Have You Agreed About Custody of the Children?

Agreeing over custody is important, and if you and your ex-spouse do not agree on things like visitation and custody rights, it could add further complications to the divorce proceedings. In a heated or contested divorce, it may be up to the attorneys to talk with the judge and determine what is best for each child.

Depending on the Agreement, the Judge Might Ask if You Already Arranged the Visits

If you’ve already arranged visitations and custody agreements during your separation, the judge will consider these arrangements and ask about them. Even if you and your spouse have agreed upon a visitation and custody plan, you will need to adhere to the judge’s determination unless appealed. When there are visitation arrangements already in place, it’s important to answer the judge’s questions concerning them clearly and honestly, with the support of your attorney.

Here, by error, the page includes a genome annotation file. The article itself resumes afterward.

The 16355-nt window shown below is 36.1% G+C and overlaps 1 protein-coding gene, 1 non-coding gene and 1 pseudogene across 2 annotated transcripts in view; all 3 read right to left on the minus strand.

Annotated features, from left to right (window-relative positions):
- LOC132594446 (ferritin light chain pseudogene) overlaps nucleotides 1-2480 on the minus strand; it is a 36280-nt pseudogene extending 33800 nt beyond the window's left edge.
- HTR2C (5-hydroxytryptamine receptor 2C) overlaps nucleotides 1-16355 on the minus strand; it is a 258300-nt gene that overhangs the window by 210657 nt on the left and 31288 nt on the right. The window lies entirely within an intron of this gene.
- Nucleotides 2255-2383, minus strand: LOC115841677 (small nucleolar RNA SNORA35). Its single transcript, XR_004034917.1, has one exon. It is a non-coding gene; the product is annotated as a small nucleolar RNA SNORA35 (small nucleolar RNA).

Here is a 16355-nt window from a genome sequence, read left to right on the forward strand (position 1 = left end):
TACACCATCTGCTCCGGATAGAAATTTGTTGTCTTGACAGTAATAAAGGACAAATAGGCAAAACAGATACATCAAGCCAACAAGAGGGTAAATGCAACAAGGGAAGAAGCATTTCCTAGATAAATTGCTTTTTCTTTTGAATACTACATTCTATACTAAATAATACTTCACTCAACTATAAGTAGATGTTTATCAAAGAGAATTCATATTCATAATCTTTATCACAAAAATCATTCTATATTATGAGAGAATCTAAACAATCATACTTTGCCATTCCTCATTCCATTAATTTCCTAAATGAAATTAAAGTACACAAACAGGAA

Have you and your spouse arranged child support?

The biggest factor in any divorce case where children are present is child support. Child support laws and regulations are different in every state, and the judge will ask questions concerning income, property, home, the children’s emotional and physical well-being, education, and more. Arranging child support in a contested divorce can take quite a bit of time, and include questions that may need to be answered by your divorce attorney.

Are there any property rights you need to decide on today, such as your home, cars, retirement pensions, bank accounts, or debts?